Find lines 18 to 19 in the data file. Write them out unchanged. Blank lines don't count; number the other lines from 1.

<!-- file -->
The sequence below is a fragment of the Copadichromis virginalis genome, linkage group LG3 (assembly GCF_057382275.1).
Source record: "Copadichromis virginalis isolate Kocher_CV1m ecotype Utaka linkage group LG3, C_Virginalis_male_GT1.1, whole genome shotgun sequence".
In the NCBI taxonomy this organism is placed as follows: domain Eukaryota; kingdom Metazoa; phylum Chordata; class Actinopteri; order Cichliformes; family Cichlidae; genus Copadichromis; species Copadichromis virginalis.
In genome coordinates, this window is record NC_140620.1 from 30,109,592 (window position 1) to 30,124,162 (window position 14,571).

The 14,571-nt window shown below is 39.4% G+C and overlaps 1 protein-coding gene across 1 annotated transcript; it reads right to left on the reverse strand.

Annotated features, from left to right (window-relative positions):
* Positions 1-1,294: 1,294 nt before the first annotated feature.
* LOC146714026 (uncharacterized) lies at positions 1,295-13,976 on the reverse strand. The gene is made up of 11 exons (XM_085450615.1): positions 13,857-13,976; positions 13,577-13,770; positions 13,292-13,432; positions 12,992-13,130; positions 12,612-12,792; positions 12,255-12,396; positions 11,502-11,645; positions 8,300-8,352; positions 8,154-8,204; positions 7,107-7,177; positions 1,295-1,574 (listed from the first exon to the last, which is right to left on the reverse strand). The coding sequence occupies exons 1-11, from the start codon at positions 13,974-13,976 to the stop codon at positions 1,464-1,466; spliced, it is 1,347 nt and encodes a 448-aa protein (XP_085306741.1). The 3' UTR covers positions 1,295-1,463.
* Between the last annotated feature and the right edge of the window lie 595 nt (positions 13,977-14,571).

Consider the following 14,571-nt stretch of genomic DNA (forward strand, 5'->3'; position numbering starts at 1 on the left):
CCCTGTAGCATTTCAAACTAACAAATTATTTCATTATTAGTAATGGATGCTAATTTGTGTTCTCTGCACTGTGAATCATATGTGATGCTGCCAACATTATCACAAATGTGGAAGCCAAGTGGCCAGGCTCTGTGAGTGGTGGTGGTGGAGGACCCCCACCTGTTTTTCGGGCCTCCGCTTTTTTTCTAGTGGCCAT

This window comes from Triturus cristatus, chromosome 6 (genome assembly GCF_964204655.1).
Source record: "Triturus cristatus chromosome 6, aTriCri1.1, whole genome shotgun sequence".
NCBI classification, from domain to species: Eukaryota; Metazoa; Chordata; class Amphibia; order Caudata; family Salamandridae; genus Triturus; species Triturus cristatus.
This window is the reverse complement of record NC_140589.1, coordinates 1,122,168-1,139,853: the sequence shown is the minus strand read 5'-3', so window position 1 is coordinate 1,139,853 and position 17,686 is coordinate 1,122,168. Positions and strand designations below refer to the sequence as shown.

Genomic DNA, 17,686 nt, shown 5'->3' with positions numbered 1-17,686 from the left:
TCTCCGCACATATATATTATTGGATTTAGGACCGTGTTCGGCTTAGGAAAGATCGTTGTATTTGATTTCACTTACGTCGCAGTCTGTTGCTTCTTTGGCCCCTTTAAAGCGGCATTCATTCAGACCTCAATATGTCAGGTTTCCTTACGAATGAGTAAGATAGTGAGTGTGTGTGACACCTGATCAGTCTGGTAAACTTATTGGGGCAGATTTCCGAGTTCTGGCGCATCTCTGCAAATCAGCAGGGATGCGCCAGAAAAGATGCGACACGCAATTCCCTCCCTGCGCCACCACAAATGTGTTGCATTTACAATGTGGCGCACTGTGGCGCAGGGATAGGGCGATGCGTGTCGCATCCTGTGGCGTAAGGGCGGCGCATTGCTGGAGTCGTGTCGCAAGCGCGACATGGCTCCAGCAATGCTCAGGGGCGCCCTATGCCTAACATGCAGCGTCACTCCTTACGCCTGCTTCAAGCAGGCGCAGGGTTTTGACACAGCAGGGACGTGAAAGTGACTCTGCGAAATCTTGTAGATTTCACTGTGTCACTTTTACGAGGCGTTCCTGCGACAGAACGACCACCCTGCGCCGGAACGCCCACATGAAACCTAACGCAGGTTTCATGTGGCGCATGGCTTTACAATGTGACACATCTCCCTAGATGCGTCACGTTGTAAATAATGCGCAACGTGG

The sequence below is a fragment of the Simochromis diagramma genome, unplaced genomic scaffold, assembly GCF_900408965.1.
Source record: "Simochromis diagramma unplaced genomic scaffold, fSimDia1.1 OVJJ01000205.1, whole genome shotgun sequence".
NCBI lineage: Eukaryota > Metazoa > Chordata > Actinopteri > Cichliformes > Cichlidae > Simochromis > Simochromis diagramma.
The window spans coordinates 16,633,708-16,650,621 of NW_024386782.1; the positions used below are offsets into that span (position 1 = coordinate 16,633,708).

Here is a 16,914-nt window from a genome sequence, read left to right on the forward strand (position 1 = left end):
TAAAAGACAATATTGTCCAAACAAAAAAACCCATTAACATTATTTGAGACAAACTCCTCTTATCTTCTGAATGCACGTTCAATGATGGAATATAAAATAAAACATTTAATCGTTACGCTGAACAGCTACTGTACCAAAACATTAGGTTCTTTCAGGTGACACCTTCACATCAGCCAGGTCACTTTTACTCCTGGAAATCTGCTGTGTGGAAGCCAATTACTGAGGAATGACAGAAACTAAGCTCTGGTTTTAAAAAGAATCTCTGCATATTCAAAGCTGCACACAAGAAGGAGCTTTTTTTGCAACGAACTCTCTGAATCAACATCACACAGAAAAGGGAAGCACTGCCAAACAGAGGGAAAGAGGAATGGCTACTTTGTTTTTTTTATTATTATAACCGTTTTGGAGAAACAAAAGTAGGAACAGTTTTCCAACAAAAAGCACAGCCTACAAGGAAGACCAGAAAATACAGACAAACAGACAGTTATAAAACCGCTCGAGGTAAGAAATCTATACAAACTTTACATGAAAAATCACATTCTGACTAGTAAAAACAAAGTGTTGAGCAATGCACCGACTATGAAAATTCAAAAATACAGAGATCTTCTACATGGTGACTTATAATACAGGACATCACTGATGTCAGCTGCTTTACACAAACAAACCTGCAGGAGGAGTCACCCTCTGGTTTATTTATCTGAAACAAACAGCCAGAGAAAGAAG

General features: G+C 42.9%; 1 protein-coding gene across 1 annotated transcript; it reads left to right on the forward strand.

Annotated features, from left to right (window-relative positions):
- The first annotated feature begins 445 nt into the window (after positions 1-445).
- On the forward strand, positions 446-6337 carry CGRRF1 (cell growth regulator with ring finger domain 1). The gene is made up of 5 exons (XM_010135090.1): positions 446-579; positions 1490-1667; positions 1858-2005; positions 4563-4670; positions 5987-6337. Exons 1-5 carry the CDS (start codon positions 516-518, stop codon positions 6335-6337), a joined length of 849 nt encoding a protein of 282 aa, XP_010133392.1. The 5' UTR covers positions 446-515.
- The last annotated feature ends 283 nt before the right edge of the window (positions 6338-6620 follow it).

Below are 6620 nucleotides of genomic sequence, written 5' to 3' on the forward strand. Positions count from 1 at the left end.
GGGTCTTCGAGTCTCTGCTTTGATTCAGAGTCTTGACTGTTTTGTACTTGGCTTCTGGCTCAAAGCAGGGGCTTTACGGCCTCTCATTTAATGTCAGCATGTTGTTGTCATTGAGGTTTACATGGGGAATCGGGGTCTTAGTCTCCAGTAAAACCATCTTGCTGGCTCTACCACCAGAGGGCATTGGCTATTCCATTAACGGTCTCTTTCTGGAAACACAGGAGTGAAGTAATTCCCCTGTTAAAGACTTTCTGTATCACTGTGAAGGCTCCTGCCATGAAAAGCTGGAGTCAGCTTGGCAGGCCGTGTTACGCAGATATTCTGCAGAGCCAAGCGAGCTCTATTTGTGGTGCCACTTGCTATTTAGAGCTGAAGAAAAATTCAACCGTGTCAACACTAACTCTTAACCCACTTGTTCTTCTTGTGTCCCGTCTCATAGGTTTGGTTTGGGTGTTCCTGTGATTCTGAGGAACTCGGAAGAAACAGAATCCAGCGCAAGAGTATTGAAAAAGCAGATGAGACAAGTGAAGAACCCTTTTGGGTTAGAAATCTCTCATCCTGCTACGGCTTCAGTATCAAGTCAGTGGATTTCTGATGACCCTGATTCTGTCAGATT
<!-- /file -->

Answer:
The sequence below is a fragment of the Simochromis diagramma genome, unplaced genomic scaffold, assembly GCF_900408965.1.
Source record: "Simochromis diagramma unplaced genomic scaffold, fSimDia1.1 OVJJ01000205.1, whole genome shotgun sequence".